Barbara Nixon specialises in Leadership and Management Development, helping Business Owners and Managers get the most out of their teams and themselves, and to be the best Boss they can be. She does this through one to one coaching, E-courses, and bespoke management development programmes and is passionate about practical solutions that really deliver. Visit her at http://www.barbaranixon.co.uk and grab your free download on the 7 Essential Tips to Being the Best Boss You Can Be at http://www.barbaranixon.co.uk/beingboss

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12 Comments

12 Comments

  1. Kaleem Jabar

    Nov 30, 2016 at 7:41 pm

    I just stumbled on your Article

  2. Bhavin Ashar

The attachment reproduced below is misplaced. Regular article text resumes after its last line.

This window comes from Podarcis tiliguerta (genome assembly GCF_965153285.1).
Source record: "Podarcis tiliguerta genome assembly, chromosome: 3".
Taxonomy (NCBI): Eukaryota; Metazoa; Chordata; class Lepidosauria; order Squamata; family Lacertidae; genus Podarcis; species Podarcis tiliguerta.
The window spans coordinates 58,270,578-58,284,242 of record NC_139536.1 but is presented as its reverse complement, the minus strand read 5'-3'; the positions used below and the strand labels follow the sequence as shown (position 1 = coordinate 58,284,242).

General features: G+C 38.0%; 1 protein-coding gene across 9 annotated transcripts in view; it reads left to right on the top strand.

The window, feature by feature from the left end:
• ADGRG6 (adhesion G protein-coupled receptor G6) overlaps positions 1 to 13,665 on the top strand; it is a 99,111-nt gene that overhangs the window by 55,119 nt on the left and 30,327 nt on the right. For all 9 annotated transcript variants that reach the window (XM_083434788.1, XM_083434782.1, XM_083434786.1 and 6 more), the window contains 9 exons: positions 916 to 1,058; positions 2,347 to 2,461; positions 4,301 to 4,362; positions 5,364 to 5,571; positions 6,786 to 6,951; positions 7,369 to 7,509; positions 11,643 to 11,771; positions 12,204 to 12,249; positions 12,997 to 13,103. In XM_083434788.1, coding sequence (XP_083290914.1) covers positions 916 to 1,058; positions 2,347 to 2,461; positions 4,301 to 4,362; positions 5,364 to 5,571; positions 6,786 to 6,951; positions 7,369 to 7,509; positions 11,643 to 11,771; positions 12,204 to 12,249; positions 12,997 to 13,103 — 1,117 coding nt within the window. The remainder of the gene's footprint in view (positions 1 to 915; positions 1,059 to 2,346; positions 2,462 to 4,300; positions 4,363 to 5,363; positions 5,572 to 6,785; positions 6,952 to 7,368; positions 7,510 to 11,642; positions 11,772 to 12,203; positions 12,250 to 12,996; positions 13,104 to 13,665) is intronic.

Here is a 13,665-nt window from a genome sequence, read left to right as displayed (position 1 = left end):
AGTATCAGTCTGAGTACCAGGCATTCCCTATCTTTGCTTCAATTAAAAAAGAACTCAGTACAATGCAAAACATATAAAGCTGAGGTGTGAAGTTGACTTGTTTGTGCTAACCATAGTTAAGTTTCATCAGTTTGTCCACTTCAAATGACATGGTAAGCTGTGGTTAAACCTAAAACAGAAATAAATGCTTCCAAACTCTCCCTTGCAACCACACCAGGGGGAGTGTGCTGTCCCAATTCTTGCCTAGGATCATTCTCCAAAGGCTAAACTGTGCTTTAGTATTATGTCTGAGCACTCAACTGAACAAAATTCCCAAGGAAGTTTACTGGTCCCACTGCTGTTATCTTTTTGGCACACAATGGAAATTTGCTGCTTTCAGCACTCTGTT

Feb 5, 2016 at 10:12 am

    Thanks Barbara. Very short but powerful message. Very true a message. No 2 is easier said than done. No. 1 I have been always procrastinating but shall work right now on it.

  3. matata m.

    Feb 4, 2016 at 12:12 pm

    Hi Barbra , i love your post and it has really inspired and empowered and given me a new breathe of air

  4. Richie A. Corpez

    Nov 11, 2015 at 9:02 pm

    Not only Doubt cloud our imaginings as the brilliant author had put it cripple our motivation, it also kills our passion to succeed . Great pieces of advice Barbara Thank you for such a good read article 🙂

  5. Brittani

    Nov 9, 2015 at 7:53 pm

    It’s rare that I read a post, especially one with a list, that I agree with every single point. But with this one, every single point resonated with me. Such a great reminder. Thank you for writing this Barbara! And thanks for sharing!

    • Barbara Nixon

      Nov 10, 2015 at 9:20 am

      Hi Brittani, Thank you so much for your comment. I’m so glad you liked it. x

  6. Carol Berry

    Nov 9, 2015 at 1:29 pm

    I like the idea of keeping a diary. I have kept one as a food journal before but not thought of keeping one as a motivational support. I will certainly give this a try.